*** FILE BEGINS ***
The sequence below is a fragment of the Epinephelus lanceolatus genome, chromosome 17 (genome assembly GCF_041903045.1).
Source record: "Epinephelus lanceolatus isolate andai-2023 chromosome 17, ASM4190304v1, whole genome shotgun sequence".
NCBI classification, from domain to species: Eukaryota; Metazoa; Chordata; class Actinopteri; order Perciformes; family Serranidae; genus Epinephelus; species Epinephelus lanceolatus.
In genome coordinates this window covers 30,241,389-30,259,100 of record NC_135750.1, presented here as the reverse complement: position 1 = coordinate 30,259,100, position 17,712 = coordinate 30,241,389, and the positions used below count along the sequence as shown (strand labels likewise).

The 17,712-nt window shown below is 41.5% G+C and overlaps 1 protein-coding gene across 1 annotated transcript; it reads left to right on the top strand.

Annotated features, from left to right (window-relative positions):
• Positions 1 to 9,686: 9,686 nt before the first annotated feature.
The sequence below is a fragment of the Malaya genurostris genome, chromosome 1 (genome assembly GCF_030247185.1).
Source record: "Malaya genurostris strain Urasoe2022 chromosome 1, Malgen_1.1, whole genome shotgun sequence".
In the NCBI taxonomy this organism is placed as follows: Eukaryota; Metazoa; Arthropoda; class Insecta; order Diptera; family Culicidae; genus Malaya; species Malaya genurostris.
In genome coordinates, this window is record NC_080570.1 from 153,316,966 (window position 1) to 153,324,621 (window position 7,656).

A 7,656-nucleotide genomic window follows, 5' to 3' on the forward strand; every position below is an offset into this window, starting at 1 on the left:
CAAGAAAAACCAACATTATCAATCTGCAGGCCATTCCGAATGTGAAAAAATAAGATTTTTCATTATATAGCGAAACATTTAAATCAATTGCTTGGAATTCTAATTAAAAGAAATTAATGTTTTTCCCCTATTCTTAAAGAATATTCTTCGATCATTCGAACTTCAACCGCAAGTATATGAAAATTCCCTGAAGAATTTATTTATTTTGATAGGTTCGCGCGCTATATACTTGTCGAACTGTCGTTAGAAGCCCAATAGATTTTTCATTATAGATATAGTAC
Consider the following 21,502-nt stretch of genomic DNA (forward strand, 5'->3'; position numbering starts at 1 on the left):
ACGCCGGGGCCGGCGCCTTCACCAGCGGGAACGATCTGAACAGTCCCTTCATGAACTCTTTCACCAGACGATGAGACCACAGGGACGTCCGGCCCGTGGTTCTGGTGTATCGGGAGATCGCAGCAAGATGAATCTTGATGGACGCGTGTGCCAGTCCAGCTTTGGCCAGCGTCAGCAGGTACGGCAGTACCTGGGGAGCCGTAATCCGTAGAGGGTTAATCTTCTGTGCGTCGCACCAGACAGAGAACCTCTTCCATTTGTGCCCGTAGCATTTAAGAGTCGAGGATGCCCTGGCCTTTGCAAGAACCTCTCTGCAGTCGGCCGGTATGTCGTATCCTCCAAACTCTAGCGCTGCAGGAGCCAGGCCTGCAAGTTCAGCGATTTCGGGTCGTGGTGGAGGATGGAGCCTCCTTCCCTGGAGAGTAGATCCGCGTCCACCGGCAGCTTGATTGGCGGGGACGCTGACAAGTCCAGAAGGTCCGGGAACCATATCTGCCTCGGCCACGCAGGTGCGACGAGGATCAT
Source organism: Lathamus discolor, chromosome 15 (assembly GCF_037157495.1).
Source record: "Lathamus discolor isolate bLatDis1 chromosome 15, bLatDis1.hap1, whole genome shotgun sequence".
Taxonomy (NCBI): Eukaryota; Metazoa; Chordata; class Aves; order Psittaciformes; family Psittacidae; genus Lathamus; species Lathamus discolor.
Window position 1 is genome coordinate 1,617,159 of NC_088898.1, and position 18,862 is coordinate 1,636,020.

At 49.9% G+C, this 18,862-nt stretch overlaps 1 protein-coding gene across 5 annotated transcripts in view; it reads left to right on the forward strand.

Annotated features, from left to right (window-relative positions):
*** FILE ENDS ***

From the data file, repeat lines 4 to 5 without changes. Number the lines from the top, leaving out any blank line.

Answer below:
In genome coordinates this window covers 30,241,389-30,259,100 of record NC_135750.1, presented here as the reverse complement: position 1 = coordinate 30,259,100, position 17,712 = coordinate 30,241,389, and the positions used below count along the sequence as shown (strand labels likewise).

The 17,712-nt window shown below is 41.5% G+C and overlaps 1 protein-coding gene across 1 annotated transcript; it reads left to right on the top strand.